The Study for Monitoring Antimicrobial Resistance Trends (SMART) is a worldwide surveillance program designed to longitudinally monitor the in vitro activity of antimicrobial agents against pathogens that cause intra-abdominal infections (IAIs). In this study, trends in antimicrobial resistance during the period 2006 to 2010 were analyzed at five tertiary-care hospitals in Taiwan. Enterobacteriaceae accounted for the majority (80.9) of the 2417 Gram-negative isolates, and the two most common species were Escherichia coli (38.8) and Klebsiella pneumoniae (23.5). The rates of susceptibility of Enterobacteriaceae isolates to cephalosporins decreased during the study period. Although carbapenems, fluoroquinolones, piperacillin-tazobactam, and amikacin were active in vitro against more than 80 of the Enterobacteriaceae isolates, the activity of carbapenems declined during the study period. Extended-spectrum β-lactamase (ESBL) production in E. coli was steady, but that in K. pneumoniae decreased during the study period. The rate of ESBLproducing species was three-fold higher among patients with nosocomial IAIs than among patients with community-acquired IAIs. The majority of isolates from liver were K. pneumoniae (69) and very few of those isolates were ESBL producers (0.9). Pseudomonas aeruginosa (9.3) and Acinetobacter baumannii (3.8) were the two most common non-Enterobacteriaceae. P. aeruginosa showed improved susceptibility, whereas A. baumannii showed a rapid development of resistance during the study period. There was marked geographic variation in resistance patterns of the isolates obtained during the study period. Northern Taiwan had the highest rate of ESBL producers and the highest rate of ceftazidime resistance among P. aeruginosa isolates. Central Taiwan had the lowest rate of ESBL producers but the highest rates of carbapenem resistance among P. aeruginosa and A. baumannii isolates. Continuous monitoring and regular updates of epidemiological data are needed to guide appropriate empiric antimicrobial therapy.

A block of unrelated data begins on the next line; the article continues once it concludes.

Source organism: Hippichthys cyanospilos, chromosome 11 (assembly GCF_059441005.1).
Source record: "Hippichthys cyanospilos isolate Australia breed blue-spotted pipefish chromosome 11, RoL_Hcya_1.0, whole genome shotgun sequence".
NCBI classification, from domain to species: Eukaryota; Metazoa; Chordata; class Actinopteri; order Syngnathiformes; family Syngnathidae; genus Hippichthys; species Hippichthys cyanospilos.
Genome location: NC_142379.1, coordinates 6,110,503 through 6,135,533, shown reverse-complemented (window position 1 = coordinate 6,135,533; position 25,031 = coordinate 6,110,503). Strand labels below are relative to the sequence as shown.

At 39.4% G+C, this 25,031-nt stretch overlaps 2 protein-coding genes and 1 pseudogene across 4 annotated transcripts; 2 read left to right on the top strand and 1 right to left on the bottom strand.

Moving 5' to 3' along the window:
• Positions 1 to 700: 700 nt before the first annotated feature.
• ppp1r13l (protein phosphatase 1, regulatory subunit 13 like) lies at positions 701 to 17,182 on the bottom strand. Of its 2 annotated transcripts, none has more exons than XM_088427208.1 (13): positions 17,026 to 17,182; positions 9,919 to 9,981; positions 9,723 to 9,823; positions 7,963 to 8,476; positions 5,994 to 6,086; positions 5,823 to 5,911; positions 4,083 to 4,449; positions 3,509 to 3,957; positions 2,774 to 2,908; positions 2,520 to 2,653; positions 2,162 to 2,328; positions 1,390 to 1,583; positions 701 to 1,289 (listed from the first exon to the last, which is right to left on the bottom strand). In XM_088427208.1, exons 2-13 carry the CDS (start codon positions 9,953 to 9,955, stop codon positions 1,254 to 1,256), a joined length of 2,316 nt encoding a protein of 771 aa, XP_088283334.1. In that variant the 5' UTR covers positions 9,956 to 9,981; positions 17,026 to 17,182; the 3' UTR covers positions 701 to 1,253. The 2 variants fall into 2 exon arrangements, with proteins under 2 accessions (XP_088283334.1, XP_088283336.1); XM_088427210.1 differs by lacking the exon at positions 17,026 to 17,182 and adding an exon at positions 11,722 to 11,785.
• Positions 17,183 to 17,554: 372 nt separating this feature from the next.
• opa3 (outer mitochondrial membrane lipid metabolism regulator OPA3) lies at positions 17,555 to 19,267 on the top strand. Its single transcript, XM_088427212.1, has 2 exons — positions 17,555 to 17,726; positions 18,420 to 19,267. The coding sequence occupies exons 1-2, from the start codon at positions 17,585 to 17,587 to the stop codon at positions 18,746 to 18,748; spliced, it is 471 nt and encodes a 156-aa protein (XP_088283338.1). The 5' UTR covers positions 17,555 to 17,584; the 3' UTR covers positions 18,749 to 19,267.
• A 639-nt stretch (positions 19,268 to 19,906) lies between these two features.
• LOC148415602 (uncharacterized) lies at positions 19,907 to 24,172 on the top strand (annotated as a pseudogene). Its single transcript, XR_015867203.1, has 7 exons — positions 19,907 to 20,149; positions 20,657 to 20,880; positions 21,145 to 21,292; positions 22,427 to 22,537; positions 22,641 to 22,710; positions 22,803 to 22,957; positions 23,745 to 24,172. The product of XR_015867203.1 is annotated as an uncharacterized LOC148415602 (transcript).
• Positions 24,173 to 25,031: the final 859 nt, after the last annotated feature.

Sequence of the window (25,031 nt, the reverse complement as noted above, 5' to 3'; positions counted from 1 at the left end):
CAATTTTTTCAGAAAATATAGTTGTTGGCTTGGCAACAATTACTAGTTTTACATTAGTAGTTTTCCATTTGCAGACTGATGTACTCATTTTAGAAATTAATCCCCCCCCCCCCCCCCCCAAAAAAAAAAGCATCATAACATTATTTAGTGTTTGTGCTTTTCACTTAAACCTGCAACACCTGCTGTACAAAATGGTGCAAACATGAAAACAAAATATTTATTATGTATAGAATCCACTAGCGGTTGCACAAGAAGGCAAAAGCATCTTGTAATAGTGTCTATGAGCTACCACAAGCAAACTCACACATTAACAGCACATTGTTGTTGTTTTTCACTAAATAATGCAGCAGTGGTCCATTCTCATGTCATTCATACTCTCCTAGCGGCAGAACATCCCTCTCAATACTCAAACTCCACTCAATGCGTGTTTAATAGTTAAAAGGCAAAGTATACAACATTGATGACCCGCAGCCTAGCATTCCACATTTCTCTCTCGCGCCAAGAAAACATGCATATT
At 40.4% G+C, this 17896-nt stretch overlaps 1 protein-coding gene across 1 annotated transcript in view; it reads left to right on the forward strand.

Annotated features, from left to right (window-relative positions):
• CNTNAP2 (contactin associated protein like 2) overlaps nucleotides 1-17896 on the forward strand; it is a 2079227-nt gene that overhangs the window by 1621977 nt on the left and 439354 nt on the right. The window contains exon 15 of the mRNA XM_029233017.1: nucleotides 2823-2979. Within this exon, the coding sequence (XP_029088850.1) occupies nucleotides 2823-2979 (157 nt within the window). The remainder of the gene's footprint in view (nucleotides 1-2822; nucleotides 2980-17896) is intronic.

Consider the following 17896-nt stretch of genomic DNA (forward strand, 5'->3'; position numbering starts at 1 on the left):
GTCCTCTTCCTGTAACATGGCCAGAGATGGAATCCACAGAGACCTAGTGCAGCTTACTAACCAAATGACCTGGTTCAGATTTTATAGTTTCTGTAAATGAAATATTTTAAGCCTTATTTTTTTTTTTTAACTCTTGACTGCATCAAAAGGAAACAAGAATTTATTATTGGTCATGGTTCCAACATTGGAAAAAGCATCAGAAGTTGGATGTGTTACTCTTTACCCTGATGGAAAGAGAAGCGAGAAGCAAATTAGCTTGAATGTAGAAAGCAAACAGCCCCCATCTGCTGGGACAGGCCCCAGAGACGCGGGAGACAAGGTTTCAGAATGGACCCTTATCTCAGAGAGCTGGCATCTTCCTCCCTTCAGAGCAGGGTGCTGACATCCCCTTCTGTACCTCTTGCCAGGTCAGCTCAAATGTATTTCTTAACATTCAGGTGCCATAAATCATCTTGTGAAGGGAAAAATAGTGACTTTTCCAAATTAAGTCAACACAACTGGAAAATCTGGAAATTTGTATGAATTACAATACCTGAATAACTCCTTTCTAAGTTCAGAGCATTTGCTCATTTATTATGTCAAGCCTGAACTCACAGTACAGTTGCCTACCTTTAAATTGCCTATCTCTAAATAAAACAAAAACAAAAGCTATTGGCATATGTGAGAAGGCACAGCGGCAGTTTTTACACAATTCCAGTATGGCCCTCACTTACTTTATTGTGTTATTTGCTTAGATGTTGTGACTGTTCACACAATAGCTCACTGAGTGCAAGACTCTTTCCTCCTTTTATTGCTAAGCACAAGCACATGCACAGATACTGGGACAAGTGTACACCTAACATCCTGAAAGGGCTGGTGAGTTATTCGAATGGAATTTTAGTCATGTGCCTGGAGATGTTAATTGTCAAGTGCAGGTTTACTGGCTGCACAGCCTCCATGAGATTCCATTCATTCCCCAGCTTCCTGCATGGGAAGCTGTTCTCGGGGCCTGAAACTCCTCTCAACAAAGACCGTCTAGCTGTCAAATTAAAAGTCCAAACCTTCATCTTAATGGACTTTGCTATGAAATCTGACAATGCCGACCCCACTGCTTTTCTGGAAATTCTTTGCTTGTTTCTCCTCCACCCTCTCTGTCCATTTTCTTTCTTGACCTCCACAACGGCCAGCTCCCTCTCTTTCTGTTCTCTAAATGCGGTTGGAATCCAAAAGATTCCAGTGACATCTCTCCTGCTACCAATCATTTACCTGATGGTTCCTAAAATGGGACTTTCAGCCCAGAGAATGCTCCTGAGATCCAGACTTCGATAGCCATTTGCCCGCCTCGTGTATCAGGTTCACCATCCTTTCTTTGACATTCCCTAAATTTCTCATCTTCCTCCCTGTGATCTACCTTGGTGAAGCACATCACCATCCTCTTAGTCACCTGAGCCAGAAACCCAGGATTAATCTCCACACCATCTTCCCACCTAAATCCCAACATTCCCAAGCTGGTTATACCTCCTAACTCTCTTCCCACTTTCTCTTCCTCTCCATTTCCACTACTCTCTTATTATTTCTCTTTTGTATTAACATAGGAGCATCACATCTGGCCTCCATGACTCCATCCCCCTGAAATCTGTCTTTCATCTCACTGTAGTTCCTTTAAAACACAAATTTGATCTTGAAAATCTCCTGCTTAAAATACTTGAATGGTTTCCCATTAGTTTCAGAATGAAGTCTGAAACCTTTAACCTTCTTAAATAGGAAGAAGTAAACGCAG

ASJC Scopus subject areas